Of all the cyber threats facing businesses this year, ransomware has become the most prevalent. The FBI estimates that the spread of ransomware has reached an all-time high in 2016, costing businesses over $209 million in the first three months alone. No industry is immune to the threat of ransomware, including the legal industry.
A Florida law firm, who found themselves locked out of their company data unless they paid $2500, was just one of many firms that recently fell victim to this favorite money-making scheme among cyber criminals. Kasperksy Lab estimated that in 2015, 58% of corporate PCs were hit with at least one attempted malware infections
Lawyers are under both ethical and legal requirements to safeguard the sensitive personal information they are entrusted with. The rise of cybersecurity risks has prompted the American Bar Association (ABA) to initiate Resolution 109, encouraging “private and public sector organizations to develop, implement, and maintain an appropriate security program…” Furthermore, ABA Model Rule 1.6 (c) states, “A lawyer shall make reasonable efforts to prevent the inadvertent or unauthorized disclosure of, or unauthorized access to, information relating to the representation of a client.”
So what, exactly, is ransomware and what does it do?
Ransomware is a type of malware that, once installed on a computer, systematically makes its way into your company network, silently encrypting any files in its path, rendering them unusable. Once encrypted, the end-user will receive a pop-up letting them know that, unless they pay a specified dollar amount via bitcoin (an online digital currency that is centered on privacy, making it nearly impossible to trace), their files will not be restored.
How is ransomware installed?
The most common way ransomware gets installed is through email. An end-user unknowingly opens an attachment or clicks a link within a malicious email, prompting the immediate download and execution of the malware program. Clicking on malicious links within an email or online can also open you up to corruption. The encryption process can take several minutes or hours, depending on the amount of data it finds.
Once infected, most companies have no option but to pay the requested ransom to restore their files, which can be anywhere between a few hundred dollars to thousands. When faced with paying the ransom versus missing deadlines, court filings, client files or even loss of reputation, paying the fine often makes sense. Even the FBI recommends paying up in many cases. Just remember, paying the fee does not guarantee that your files will be restored as criminals are under no obligation to live up to their statements.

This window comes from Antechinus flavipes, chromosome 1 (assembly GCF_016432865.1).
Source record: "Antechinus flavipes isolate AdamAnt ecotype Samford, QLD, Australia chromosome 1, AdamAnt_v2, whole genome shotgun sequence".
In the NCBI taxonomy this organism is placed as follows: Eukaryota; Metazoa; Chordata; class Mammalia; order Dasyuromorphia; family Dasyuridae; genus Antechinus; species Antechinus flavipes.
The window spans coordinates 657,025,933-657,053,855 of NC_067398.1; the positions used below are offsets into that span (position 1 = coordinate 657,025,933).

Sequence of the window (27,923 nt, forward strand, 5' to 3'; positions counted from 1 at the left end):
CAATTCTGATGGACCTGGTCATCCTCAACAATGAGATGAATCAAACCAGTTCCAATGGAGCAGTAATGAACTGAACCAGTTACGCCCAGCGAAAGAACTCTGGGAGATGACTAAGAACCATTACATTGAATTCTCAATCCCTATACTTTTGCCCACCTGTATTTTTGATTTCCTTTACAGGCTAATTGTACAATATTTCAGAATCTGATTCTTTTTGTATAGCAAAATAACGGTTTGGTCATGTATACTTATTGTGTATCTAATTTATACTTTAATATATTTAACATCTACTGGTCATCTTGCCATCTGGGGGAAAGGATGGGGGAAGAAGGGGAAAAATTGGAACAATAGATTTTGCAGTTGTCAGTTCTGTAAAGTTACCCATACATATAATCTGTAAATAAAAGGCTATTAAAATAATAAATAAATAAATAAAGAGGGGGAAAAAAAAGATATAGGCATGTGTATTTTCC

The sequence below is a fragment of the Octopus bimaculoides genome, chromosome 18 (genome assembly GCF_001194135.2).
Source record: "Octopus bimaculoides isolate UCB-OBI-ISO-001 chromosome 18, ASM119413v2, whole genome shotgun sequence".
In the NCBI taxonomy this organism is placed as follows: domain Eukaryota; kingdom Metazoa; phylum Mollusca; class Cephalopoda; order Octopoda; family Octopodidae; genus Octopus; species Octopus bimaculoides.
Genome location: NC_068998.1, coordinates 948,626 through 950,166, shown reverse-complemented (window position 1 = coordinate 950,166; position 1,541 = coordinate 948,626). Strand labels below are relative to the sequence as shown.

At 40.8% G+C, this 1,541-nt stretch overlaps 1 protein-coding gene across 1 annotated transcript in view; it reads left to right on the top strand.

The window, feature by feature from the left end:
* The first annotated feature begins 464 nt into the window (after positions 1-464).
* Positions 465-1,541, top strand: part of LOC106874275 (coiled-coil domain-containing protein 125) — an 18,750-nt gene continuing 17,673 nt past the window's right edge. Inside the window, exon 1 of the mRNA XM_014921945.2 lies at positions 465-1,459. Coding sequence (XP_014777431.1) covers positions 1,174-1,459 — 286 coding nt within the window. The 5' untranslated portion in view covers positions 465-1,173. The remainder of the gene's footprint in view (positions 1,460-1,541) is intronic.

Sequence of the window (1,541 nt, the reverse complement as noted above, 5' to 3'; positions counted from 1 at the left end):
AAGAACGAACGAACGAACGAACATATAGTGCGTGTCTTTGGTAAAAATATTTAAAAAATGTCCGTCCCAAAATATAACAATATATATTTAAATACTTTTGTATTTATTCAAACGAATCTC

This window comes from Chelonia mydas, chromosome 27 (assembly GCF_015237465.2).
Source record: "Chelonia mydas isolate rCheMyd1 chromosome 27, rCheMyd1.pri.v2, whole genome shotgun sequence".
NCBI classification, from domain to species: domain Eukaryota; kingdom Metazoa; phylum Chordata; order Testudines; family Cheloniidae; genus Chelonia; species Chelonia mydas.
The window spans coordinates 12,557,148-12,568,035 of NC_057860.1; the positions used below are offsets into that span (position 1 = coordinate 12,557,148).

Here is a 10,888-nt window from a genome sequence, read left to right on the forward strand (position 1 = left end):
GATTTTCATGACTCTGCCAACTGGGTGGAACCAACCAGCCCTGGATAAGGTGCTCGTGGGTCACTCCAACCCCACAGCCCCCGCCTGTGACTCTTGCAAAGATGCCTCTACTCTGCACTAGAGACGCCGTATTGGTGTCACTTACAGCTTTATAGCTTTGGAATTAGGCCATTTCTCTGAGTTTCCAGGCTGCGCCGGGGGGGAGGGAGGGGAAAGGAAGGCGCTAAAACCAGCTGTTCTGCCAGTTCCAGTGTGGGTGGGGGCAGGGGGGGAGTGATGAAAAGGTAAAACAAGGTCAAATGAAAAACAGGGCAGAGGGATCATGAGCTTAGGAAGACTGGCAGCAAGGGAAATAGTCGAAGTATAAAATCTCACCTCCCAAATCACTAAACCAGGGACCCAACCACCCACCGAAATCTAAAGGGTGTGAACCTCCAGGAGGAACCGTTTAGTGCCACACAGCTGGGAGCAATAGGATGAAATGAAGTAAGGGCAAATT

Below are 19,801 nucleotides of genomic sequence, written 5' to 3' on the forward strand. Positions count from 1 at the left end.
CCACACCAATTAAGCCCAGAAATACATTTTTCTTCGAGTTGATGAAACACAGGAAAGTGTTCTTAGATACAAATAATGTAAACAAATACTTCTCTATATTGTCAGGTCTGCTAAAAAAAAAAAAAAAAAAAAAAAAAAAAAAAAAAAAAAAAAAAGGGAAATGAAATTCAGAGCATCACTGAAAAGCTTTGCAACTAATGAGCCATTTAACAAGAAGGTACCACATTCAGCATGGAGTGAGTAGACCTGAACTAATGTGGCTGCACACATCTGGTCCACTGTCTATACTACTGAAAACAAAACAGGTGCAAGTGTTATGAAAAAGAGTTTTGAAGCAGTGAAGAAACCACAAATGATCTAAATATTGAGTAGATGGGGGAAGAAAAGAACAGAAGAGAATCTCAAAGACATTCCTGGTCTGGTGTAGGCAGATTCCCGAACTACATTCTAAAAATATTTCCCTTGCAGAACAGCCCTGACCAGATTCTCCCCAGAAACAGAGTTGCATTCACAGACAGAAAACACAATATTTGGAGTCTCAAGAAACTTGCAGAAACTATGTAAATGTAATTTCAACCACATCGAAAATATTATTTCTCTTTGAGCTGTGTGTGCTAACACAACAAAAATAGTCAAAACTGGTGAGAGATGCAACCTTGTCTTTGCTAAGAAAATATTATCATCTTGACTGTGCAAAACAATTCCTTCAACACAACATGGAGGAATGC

How can we prevent this from happening to our firm?
Ransomware and other types of cyber threats are in a constant state of change. While it’s impossible to know exactly how and where they will evolve, prevention is key. Here are a few ways to protect your law firm’s data against ransomware.
- Antivirus – Antivirus is the most basic tools for blocking ransomware. When you consider there are over 390,000 new malware variants surfacing every day, it becomes clear that Antivirus solution should be your first and most basic line of defense.
- Backups - The best method for data recovery is having a good backup. While paying the ransom can often be the quickest method to getting your information back, the attacker is under no obligation to provide the decryption key after you’ve paid. Restoring your data from a backup is the safest way to get your data and prevent a large pay-out.
- Firewall / Content Filter – Restricting which websites employees can access is an essential security measure every firm should employ. From our analysis, malware typically tries to access sites that deviate from the most commonly accessed domains. We recommend blocking all domains that are not a .com, .org, .edu, .gov site. This will hinder the progress of the malware calling ‘home’ to get the key it needs to encrypt your files.
- Education - One of the best methods of prevention is end-user education. Since the preferred delivery of ransomware is through email and attachments, understanding how to identify a fraudulent email or a malicious link is paramount.
- Establish security policies & procedures – In a 2015 study by the ABA, 47% of respondents said their firms had no response plan in place to address a security breach. In the event of an attack or even a suspected attack, law firms must have cybersecurity policies in place to guide them through an appropriate response.
Ransomware is not a new form of malware and is unlikely to go away anytime soon. It’s easy to create and virtually untraceable. The best way to protect your firm is through prevention and education.